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Celia Imrie: my most memorable meal

by Kerry Fowler
Celia Imrie: my most memorable meal
Photograph by Rachell Smith

The actor and novelist remembers a magical star-studded lakeside dinner in Rajasthan.

There are some experiences that will always bring back a lovely wisp of pleasure. During the filming of the first Best Exotic Marigold Hotel back in 2010, one particular moonlit evening, we all went out for a meal together at a magical waterside place called the Ambrai in the Hotel Amet-Haveli in Udaipur. It was breathtaking.

The entrance is tiny but then you step through an arch into a beautiful courtyard. That night, there was a full moon hanging over the lake, the air was scented with jasmine and everywhere was candlelit. It was all very heady even before the food arrived.

I was sitting next to Penelope Wilton, but we all moved around during the evening so we could talk. I had worked with Penelope before, and with Judi Dench and Ronald Pickup, which made it even more special – you can behave badly when you are with people you know.

There was a lot of laughter. Actors are always hungry and we’d been filming all day in blazing heat, so we were ready to eat. To begin with, we were telling jokes and recounting the day but when all the dishes started arriving there was complete silence.

India is my vegetarian heaven. I have been vegetarian for around 40 years, although I do now eat fish. And in India everything is gloriously spicy and hot as you want. There was a gorgeous lemon coriander soup, bhuna paneer with chickpeas and spices, a glorious sag aloo.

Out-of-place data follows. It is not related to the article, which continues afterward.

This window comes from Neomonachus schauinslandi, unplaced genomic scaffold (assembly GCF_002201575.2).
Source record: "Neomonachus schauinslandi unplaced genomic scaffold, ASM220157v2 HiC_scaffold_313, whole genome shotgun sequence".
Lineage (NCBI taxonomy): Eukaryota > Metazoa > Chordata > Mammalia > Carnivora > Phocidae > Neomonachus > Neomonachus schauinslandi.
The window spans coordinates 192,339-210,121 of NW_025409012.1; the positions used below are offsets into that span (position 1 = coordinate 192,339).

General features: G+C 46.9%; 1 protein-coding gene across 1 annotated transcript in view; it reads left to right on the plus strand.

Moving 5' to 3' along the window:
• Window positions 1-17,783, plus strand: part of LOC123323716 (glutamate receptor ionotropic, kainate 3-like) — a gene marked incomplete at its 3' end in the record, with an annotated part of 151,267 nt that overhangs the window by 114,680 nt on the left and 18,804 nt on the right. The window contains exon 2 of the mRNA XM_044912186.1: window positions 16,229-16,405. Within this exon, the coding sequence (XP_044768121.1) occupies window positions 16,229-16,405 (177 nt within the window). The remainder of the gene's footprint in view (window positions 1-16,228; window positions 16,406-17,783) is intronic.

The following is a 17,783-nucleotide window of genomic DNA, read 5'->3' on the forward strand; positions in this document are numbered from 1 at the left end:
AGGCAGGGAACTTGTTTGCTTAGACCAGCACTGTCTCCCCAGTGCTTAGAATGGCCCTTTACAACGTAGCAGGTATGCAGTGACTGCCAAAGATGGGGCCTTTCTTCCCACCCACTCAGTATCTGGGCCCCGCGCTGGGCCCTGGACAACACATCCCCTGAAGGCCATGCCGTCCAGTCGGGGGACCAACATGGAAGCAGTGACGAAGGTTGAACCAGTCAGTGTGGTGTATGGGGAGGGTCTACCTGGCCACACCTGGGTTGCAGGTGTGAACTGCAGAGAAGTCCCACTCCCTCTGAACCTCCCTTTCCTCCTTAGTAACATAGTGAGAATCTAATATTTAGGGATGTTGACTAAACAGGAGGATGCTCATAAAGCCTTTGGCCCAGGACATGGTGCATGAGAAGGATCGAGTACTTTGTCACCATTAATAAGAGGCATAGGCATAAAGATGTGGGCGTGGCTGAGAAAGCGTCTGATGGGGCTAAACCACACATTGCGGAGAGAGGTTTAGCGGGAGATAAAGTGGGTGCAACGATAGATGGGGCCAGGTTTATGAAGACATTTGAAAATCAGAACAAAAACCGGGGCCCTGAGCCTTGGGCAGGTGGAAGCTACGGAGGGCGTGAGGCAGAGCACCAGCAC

There must have been 35 dishes at least, all served on little silver plates, beautifully presented with garnishes, and a constant supply of delicious naan. I’d always had beer with curry before, but that night I discovered you could drink wine with it – we had an Indian wine called Sula, and it worked really well. And I loved the chai tea they served at the end. It was the perfect drink to sip as we looked out over the water. The waiters would never tap a watch to hurry you up. It was all marvellously calm and leisurely.

When I came back home to England I would sometimes get a yen for a really good curry. I can’t pretend I do a lot of cooking – my son is an excellent cook and likes to take control in the kitchen – but I do like to try out a few dishes. I go often to Drummond Street in London, where there are some really good shops to buy all the real Indian spices and seeds. Or I might go to one of the restaurants there, and enjoy all the lovely flavours and scents.

Everyone we met in India wanted us to love their customs and their country, and we did. We were dazzled by it. We went out and bought wonderful silk scarves, long flowing tunics and trousers.

We weren’t really allowed to go out without our assistants, but one night Penelope and I took a tuk-tuk ride by ourselves. It was extremely exciting, like escaping from boarding school, a completely dazzling ride. The whole experience of being there was an enchantment.

Celia Imrie's third novel, Sail Away, is out now (Bloomsbury, £12.99). She also stars in the romantic comedy Finding Your Feet.

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